Assessment of the Equatorial Indo Pacific Primary Production

In order to put in perspective how different areas contribute to the total PP of the equatorial Indo-Pacific, I designed six areas inspired from the oceanic biomes of (Longhurst, 1998). These areas are represented by the squares in Fig. 2. For each of these areas, the total amount of yearly primary production (TYPP) has been estimated using the map of PP estimates from satellite

W84-14GC

W84-14GC

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RC13-110

RC13-110

The Carbon Cycle Vertical

Figure 6: Variations of primary production estimates (solid line) in Core W84-14GC (upper panel) and Core RC13-110 (lower panel) compared with precession (Laskar, 1990) (doted line). Vertical lines represent Termination I and II.

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Figure 6: Variations of primary production estimates (solid line) in Core W84-14GC (upper panel) and Core RC13-110 (lower panel) compared with precession (Laskar, 1990) (doted line). Vertical lines represent Termination I and II.

MD97-2138

MD97-2138

Age (Ka)

MD97-2140

MD97-2140

Figure 7: Variations of primary production estimates (solid line) in Core MD972138 (upper panel) and Core MD972140 (lower panel) compared with precession (Laskar, 1990) (doted line). Vertical lines represent Termination I and II.

Figure 7: Variations of primary production estimates (solid line) in Core MD972138 (upper panel) and Core MD972140 (lower panel) compared with precession (Laskar, 1990) (doted line). Vertical lines represent Termination I and II.

Precession maximum

Precession maximum

Figure 8: Phase wheel diagram established using cross-Blackman-Tukey spectral analysis between all the PP and (black lines), 818O (grey lines) records and precession. A phase wheel can be read as a watch, time running clockwise, the "needles" make a full turn in 23 kyr; their size is proportional to their coherency. The inner grey circles represent the 80% (dark) and 90% (light) confidence level on coherency. The bars at the end of the "needles" represent the confidence (band width) of the phase. Because precession is season related, the different seasons are given inside the diagram.

Figure 8: Phase wheel diagram established using cross-Blackman-Tukey spectral analysis between all the PP and (black lines), 818O (grey lines) records and precession. A phase wheel can be read as a watch, time running clockwise, the "needles" make a full turn in 23 kyr; their size is proportional to their coherency. The inner grey circles represent the 80% (dark) and 90% (light) confidence level on coherency. The bars at the end of the "needles" represent the confidence (band width) of the phase. Because precession is season related, the different seasons are given inside the diagram.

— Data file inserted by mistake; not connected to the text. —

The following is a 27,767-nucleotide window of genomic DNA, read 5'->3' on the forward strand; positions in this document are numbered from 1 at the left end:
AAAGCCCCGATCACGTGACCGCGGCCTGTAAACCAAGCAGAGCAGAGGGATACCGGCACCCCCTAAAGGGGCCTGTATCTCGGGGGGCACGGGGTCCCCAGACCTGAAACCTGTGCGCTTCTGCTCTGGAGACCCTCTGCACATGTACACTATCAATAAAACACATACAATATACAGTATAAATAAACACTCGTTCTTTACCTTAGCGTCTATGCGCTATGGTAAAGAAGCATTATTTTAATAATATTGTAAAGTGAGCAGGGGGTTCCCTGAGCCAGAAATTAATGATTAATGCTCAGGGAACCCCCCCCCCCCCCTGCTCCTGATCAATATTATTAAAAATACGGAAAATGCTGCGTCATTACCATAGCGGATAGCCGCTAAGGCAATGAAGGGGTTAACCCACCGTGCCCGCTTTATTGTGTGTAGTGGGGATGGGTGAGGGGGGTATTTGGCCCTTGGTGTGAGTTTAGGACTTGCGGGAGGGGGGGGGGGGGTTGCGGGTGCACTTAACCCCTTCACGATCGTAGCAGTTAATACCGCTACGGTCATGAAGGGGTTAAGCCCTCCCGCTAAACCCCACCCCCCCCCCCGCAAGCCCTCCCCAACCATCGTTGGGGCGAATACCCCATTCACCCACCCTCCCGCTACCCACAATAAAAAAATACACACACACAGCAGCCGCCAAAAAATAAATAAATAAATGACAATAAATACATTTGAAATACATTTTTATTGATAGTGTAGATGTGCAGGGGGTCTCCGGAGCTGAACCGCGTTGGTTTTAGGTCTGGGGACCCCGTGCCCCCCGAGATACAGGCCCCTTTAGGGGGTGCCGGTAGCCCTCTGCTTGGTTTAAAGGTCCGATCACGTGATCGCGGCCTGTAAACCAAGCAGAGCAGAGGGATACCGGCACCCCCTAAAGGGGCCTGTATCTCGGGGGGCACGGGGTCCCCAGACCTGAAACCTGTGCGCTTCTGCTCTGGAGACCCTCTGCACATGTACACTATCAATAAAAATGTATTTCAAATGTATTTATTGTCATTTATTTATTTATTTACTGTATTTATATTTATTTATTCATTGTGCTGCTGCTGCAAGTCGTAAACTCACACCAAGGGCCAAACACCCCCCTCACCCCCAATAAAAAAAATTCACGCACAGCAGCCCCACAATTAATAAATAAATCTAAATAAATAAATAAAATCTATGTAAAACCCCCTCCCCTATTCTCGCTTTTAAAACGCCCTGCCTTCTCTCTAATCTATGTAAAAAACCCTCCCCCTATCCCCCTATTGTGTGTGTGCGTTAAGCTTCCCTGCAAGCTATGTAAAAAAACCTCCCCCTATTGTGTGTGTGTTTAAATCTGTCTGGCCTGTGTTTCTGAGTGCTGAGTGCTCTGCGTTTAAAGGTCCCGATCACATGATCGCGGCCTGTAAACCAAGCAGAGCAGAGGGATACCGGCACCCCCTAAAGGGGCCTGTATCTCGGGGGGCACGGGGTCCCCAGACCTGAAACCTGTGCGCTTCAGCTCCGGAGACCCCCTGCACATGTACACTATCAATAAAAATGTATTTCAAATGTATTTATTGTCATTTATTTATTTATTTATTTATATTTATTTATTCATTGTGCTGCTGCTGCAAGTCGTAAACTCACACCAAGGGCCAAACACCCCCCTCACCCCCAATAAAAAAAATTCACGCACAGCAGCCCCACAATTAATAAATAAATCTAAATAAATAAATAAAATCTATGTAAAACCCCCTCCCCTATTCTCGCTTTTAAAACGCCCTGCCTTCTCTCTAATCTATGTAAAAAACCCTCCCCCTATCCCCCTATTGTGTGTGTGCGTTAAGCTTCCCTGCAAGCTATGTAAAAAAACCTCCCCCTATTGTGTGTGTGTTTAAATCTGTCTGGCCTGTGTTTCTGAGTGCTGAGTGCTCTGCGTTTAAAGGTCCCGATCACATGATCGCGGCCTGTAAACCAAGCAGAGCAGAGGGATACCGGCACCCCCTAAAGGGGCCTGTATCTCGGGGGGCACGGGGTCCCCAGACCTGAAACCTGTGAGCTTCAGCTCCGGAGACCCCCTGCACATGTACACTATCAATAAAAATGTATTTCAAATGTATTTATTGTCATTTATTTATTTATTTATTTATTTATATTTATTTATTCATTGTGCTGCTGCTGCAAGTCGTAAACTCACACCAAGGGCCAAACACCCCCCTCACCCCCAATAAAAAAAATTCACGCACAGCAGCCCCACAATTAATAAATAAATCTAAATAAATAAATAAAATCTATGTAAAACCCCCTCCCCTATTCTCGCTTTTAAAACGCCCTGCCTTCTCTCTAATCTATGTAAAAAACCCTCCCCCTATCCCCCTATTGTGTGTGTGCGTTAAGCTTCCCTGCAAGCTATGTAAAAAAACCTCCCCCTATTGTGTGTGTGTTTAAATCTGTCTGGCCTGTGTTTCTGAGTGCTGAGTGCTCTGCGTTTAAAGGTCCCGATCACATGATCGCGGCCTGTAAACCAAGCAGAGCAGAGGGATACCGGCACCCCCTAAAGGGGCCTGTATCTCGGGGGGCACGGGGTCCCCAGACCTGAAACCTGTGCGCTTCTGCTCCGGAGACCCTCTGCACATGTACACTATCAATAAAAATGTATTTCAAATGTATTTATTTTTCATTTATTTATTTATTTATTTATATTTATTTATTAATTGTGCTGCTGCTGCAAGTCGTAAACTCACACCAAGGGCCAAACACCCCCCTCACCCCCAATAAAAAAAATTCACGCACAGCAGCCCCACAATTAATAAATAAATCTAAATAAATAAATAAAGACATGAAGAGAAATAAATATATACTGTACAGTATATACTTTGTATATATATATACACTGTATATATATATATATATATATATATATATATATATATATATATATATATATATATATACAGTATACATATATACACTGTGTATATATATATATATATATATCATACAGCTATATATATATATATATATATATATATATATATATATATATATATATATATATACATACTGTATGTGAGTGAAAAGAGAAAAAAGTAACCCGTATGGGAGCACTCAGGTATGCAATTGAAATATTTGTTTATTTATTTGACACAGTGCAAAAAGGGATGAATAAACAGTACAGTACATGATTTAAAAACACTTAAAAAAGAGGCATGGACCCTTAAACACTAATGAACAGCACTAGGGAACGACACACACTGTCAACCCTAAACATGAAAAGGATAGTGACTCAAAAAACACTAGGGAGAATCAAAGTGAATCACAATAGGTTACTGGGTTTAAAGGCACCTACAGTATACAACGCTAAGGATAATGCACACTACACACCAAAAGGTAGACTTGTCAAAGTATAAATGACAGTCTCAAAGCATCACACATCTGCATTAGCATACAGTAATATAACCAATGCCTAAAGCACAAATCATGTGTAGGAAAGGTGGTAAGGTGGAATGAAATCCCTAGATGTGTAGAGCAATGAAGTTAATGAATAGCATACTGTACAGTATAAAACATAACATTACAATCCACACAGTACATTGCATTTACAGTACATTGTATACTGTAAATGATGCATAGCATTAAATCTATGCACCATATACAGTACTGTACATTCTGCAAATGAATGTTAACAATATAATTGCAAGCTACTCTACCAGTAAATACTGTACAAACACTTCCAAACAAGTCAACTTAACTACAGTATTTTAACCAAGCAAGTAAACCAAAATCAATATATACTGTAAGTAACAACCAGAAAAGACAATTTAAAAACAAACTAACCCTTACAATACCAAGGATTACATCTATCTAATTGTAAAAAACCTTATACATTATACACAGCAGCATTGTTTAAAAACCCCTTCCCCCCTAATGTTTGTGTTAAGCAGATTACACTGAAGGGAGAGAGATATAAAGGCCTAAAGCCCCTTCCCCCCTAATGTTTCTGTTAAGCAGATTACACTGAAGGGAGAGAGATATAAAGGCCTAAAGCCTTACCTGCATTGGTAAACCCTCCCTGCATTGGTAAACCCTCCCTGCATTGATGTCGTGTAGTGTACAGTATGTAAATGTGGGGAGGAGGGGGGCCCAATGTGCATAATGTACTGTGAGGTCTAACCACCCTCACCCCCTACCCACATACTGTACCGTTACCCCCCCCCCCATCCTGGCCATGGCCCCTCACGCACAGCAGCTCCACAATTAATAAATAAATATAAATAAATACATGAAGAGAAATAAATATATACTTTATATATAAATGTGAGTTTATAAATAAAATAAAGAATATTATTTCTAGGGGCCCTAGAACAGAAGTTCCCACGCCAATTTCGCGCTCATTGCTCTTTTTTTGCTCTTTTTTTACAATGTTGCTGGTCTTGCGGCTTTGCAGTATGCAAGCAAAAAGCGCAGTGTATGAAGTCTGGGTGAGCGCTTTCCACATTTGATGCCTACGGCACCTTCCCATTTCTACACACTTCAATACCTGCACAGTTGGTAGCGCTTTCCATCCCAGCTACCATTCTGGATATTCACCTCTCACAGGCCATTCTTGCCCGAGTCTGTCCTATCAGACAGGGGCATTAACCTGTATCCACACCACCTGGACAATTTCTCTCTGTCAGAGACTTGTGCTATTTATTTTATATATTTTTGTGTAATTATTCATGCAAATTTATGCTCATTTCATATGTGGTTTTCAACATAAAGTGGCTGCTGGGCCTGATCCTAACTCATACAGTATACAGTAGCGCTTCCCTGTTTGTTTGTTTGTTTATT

imagery (Antoine et al., 1995). For each record ofPP, its average Holocene PP (PPh) value has been subtracted from all the PP values (PPs). These new values have been divided by the variance of the original record (PPv), and then multiplied by the total PP of the zone in which the records have been taken.

The new record of variations of total yearly production of each area (TYPPa) is given by the following equation:

In two areas two cores were studied. This was the case for Cores M49, M63, M40 and M38. The mean of cores M49 and M63, and M40 and M38 were used for the calculations presented above.

The sum of all the six different TYPPs provides the first estimate of the total yearly production of the low-latitude Indo-Pacific Ocean for the last

Ocean Productivity Latitude

Figure 9: Record of low-latitude Indo-Pacific primary production in Pg of carbon per year derived by adding the weighted variability of the different records. The weighing factor corresponds to the annual production of the area (see Fig. 2) where the core has been retrieved (solid line). The dotted line is the 8 8O stack of the cores used in that study.

Figure 9: Record of low-latitude Indo-Pacific primary production in Pg of carbon per year derived by adding the weighted variability of the different records. The weighing factor corresponds to the annual production of the area (see Fig. 2) where the core has been retrieved (solid line). The dotted line is the 8 8O stack of the cores used in that study.

180 kyr (Fig. 9). The importance of precession is clearly visible, but one cycle is missing at 115 kyr. This shows the strong weight of the eastern Pacific in that reconstruction, for which the precession cycle is not strongly marked. The obliquity signal is also strongly present. That figure shows the advance of PP on the 818O stack. The glacial/interglacial difference is of 3.5 Pg ( — 3.5 Giga tons) of carbon, which represents an increase of 50% of productivity of that area during the glacial time (MIS 2 and 6) versus interglacial time (MIS 1 and 5).

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